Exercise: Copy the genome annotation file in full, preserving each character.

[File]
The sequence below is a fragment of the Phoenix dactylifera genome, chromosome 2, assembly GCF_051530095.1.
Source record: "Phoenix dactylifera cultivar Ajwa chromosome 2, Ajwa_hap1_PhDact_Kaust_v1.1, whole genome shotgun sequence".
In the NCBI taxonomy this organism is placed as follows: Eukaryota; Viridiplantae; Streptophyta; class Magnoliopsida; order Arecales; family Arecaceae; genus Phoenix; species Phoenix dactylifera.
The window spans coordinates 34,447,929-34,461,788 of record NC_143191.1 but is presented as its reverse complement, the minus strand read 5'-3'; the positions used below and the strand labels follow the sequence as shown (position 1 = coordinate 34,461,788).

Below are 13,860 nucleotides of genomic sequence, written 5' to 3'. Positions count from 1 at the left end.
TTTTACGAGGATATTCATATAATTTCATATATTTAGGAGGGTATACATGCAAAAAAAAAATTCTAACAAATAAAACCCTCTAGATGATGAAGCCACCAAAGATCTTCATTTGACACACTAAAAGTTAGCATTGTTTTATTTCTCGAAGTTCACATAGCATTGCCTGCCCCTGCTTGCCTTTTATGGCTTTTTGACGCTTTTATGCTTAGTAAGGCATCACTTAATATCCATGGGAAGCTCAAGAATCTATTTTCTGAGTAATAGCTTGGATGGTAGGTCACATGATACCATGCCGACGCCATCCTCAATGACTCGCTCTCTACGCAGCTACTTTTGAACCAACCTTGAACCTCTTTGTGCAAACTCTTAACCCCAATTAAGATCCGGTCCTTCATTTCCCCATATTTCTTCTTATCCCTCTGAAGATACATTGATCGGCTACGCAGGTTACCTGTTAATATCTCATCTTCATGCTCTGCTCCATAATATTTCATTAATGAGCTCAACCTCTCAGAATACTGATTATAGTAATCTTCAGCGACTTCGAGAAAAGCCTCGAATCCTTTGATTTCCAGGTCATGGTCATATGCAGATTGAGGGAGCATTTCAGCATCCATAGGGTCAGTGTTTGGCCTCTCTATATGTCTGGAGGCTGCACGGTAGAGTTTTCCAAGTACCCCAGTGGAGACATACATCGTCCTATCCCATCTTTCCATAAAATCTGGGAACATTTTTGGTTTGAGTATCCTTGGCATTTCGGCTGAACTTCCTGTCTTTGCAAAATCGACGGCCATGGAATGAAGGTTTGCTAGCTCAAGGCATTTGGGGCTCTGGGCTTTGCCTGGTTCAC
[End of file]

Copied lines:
The sequence below is a fragment of the Phoenix dactylifera genome, chromosome 2, assembly GCF_051530095.1.
Source record: "Phoenix dactylifera cultivar Ajwa chromosome 2, Ajwa_hap1_PhDact_Kaust_v1.1, whole genome shotgun sequence".
In the NCBI taxonomy this organism is placed as follows: Eukaryota; Viridiplantae; Streptophyta; class Magnoliopsida; order Arecales; family Arecaceae; genus Phoenix; species Phoenix dactylifera.
The window spans coordinates 34,447,929-34,461,788 of record NC_143191.1 but is presented as its reverse complement, the minus strand read 5'-3'; the positions used below and the strand labels follow the sequence as shown (position 1 = coordinate 34,461,788).

Below are 13,860 nucleotides of genomic sequence, written 5' to 3'. Positions count from 1 at the left end.
TTTTACGAGGATATTCATATAATTTCATATATTTAGGAGGGTATACATGCAAAAAAAAAATTCTAACAAATAAAACCCTCTAGATGATGAAGCCACCAAAGATCTTCATTTGACACACTAAAAGTTAGCATTGTTTTATTTCTCGAAGTTCACATAGCATTGCCTGCCCCTGCTTGCCTTTTATGGCTTTTTGACGCTTTTATGCTTAGTAAGGCATCACTTAATATCCATGGGAAGCTCAAGAATCTATTTTCTGAGTAATAGCTTGGATGGTAGGTCACATGATACCATGCCGACGCCATCCTCAATGACTCGCTCTCTACGCAGCTACTTTTGAACCAACCTTGAACCTCTTTGTGCAAACTCTTAACCCCAATTAAGATCCGGTCCTTCATTTCCCCATATTTCTTCTTATCCCTCTGAAGATACATTGATCGGCTACGCAGGTTACCTGTTAATATCTCATCTTCATGCTCTGCTCCATAATATTTCATTAATGAGCTCAACCTCTCAGAATACTGATTATAGTAATCTTCAGCGACTTCGAGAAAAGCCTCGAATCCTTTGATTTCCAGGTCATGGTCATATGCAGATTGAGGGAGCATTTCAGCATCCATAGGGTCAGTGTTTGGCCTCTCTATATGTCTGGAGGCTGCACGGTAGAGTTTTCCAAGTACCCCAGTGGAGACATACATCGTCCTATCCCATCTTTCCATAAAATCTGGGAACATTTTTGGTTTGAGTATCCTTGGCATTTCGGCTGAACTTCCTGTCTTTGCAAAATCGACGGCCATGGAATGAAGGTTTGCTAGCTCAAGGCATTTGGGGCTCTGGGCTTTGCCTGGTTCAC